Chapter

Surrender in Medieval Europe—An Indirect Approach<sup>*</sup>

John Gillingham

in How Fighting Ends

Published in print July 2012 | ISBN: 9780199693627
Published online September 2012 | e-ISBN: 9780191741258 | DOI: http://dx.doi.org/10.1093/acprof:oso/9780199693627.003.0005
Surrender in Medieval Europe—An Indirect Approach*

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This chapter distinguishes two phases in the culture of war in Europe. In the first, the capture and enslavement of women and children were respectable war aims; in consequence the systematic killing of adult males (especially those of high-status) was routine; for a warrior to surrender was shameful and very rare. In phase two, the demise of slavery meant that for the first time women and children came to be regarded as non-combatants, and high-status warriors treated as a source of profit (ransom). In consequence the knightly class came to recognize circumstances in which surrender was both sensible and honorable. It amounts to a shift from the Old Testament-style warfare still characteristic of the early Middle Ages to war in the ‘age of chivalry’.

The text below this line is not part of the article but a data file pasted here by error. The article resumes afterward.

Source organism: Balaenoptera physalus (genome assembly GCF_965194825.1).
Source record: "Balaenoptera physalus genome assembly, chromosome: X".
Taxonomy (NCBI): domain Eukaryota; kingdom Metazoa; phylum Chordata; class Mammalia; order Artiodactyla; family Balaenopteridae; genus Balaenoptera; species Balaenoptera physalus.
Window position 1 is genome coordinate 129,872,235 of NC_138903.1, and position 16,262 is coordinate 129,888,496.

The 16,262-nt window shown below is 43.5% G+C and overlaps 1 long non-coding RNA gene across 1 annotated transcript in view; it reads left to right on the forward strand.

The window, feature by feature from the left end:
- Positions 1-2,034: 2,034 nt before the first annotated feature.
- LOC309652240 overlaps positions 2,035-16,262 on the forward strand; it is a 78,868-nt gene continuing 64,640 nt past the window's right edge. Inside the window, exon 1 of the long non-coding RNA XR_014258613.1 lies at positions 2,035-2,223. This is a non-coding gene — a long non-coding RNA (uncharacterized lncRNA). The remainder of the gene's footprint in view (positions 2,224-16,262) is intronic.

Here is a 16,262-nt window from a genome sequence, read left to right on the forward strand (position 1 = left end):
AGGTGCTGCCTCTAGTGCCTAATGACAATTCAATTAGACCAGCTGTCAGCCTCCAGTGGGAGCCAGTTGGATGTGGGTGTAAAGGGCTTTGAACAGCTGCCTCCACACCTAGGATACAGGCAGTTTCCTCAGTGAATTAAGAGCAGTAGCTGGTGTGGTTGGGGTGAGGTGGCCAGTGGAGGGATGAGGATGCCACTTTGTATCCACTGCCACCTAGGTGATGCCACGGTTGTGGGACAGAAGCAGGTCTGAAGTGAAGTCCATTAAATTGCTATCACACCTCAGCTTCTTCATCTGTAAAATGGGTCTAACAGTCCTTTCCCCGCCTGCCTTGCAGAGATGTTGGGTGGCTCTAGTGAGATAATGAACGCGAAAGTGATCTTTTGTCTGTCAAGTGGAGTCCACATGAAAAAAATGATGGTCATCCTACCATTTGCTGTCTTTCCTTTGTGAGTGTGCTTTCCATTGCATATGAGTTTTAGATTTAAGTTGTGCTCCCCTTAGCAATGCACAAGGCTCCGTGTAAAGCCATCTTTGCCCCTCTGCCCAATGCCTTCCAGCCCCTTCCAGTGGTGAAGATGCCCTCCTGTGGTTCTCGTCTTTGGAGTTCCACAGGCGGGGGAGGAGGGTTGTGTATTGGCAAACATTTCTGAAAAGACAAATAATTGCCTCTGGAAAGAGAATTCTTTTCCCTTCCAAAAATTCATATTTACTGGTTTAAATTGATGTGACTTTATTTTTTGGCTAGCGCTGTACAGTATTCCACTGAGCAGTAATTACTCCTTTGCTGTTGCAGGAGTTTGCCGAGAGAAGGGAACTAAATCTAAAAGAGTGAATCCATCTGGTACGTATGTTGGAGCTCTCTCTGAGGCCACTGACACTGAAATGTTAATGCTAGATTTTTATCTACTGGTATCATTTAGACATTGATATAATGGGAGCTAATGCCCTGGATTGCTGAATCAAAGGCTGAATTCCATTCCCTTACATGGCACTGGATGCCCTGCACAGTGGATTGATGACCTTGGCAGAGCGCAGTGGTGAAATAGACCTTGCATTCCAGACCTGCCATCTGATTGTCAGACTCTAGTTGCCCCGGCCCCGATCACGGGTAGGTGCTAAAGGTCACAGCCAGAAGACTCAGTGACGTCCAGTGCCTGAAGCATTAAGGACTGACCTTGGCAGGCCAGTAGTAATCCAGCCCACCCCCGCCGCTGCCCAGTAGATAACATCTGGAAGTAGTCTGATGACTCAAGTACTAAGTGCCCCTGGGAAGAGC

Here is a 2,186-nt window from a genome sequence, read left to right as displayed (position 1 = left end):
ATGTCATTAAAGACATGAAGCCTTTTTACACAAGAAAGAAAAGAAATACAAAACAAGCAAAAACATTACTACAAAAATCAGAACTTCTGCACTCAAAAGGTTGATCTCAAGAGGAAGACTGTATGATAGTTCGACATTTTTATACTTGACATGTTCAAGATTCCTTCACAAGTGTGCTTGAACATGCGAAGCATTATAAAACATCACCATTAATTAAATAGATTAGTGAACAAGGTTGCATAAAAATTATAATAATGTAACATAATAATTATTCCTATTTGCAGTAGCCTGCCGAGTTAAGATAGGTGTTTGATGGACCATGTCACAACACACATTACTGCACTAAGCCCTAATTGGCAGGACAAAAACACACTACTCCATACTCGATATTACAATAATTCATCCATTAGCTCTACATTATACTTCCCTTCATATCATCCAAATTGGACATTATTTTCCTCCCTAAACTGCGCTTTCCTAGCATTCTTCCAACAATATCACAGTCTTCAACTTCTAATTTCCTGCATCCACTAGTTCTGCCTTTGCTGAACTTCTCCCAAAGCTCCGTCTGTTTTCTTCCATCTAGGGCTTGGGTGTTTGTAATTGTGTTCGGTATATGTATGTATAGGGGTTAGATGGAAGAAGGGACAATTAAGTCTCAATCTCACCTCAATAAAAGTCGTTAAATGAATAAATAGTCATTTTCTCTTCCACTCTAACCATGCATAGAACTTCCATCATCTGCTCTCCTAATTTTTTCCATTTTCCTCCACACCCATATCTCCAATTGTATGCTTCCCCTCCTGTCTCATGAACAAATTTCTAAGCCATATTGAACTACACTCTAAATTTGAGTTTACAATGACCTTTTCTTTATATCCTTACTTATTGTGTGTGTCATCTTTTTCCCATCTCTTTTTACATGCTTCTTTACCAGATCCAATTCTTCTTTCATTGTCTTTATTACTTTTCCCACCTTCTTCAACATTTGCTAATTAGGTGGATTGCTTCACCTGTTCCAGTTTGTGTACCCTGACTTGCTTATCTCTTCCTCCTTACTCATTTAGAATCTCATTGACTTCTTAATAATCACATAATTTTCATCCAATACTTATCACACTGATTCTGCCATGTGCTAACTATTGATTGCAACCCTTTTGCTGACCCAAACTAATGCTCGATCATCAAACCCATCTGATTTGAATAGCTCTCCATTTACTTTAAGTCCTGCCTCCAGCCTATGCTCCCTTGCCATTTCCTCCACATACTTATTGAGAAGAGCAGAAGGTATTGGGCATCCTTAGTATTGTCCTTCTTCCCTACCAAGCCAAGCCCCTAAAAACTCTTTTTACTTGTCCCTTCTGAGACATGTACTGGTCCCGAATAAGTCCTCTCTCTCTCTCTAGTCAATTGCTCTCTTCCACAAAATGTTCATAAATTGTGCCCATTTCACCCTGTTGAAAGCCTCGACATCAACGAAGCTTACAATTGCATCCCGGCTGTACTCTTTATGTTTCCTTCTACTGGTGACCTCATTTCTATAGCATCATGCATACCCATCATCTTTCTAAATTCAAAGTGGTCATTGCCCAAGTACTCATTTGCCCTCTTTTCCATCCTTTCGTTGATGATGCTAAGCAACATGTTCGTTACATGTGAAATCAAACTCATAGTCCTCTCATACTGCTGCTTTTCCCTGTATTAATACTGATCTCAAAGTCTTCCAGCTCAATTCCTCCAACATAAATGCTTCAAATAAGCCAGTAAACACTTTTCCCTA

Keywords: enslavement; women and children; ransom; non-combatants; chivalry; Old Testament warfare; knights

Chapter.  12380 words. 

Subjects: International Relations

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